Senate Judiciary Committee Ranking Member Chuck Grassley, R-Iowa, on Wednesday requested that the Department of Justice hand over records that may corroborate a complaint of racial bias levied at David Chipman, President Biden’s nominee for the top job at the Bureau of Alcohol, Tobacco, Firearms and Explosives (ATF).
In a letter to the Office of Inspector General, Grassley accused Chipman of exhibiting “a pattern of extremely concerning racially biased behavior,” after a Black former ATF agent accused the president’s nominee of targeting him in a years-long investigation for allegedly cheating on a test.
The former agent, who has remained anonymous, told The Reload Wednesday that he was punished after doing well on an exam that tested agents on how to combat rising gun crime because Chipman was unaware of his background in anti-violence programs.
“I believe it had to have been a bias,” the former agent said. “My answers were just ‘too good.’ And my thought is he just said, ‘this Black guy could not have answered this well if he wasn’t cheating.'”
Grassley said his office had received “whistleblower reports” that suggested Chipman filed a complaint with the DOJ that prompted a two-year investigation and “significantly impeded the African American ATF employee’s career by barring him from promotion and commendations.
“The only indication that the examinee had cheated was that his answers to the hypothetical questions posed by the panel were ‘just too good’,” Grassley said.
The former agent was reportedly cleared of all accusations but said the years-long investigation caused him and his family great stress.
Last month, Senate Judiciary Committee Republicans urged Chairman Richard Durbin, D-Ill., to call the ATF nominee in for a second hearing, following other accusations of “racists comments” directed at fellow ATF employees.
Grassley said the accusations levied by an anonymous former ATF agent in June had been “corroborated” and accused Chipman of unfavorably commenting on the number of Black agents passing their exams.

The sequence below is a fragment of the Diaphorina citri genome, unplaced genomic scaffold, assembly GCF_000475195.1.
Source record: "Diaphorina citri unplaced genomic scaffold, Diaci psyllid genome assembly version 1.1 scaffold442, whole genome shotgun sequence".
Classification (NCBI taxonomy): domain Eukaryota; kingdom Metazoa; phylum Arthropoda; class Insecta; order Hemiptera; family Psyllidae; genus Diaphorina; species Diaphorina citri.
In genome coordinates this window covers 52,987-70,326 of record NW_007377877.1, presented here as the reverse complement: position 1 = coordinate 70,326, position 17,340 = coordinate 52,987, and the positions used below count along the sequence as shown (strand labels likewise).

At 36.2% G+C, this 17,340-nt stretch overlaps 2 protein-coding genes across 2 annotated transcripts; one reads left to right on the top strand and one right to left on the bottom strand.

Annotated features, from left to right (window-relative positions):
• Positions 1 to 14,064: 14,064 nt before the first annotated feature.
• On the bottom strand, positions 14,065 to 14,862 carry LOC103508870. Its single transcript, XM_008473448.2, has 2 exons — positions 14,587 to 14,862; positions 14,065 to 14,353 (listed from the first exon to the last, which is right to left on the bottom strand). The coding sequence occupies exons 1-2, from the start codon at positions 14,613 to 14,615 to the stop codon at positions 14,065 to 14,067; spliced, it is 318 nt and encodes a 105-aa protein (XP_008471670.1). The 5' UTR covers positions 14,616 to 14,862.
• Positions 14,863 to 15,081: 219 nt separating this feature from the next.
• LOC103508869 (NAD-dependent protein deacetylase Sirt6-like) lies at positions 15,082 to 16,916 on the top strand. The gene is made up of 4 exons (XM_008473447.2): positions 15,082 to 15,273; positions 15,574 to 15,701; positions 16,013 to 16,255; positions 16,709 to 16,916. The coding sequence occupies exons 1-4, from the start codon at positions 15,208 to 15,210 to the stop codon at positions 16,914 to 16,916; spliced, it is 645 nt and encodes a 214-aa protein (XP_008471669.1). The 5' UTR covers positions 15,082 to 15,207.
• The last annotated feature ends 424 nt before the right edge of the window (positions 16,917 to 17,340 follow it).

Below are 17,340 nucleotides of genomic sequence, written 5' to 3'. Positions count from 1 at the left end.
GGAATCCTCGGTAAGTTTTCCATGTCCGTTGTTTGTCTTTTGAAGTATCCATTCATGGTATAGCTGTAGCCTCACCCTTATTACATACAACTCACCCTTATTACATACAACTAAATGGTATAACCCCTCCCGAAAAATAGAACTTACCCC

While serving as assistant special agent in charge of the Detroit Field Division, Chipman reportedly said, “Wow, there were an unusually large number of African American agents that passed the exam this time. They must have been cheating.”
But Grassley said the Wednesday allegations go “even further by providing evidence that Mr. Chipman acted upon alleged racial animus to effectively end the career of a longtime law-enforcement agent.”
Fox News could not immediately reach the White House for comment.
But the Department of Justice confirmed for Fox News that Chipman had registered a complaint that alleged an ATF agent potentially cheated in a 2007 exam.
“Chipman served as an assessor for many ATF candidates of all backgrounds — and only once, in 2007, raised a concern about potential cheating by an individual to supervisors. Those concerns were considered serious enough that the inspector general decided to investigate them,” a DOJ spokesperson said.
“Any allegations of bias against David Chipman are false, and in the two times he was the subject of a workplace complaint over a 25-year career at the ATF, the claims were thoroughly investigated and found to be meritless.”
Fox News could not immediately reach Durbin’s office to confirm whether the chairman will hold a second hearing for Chipman.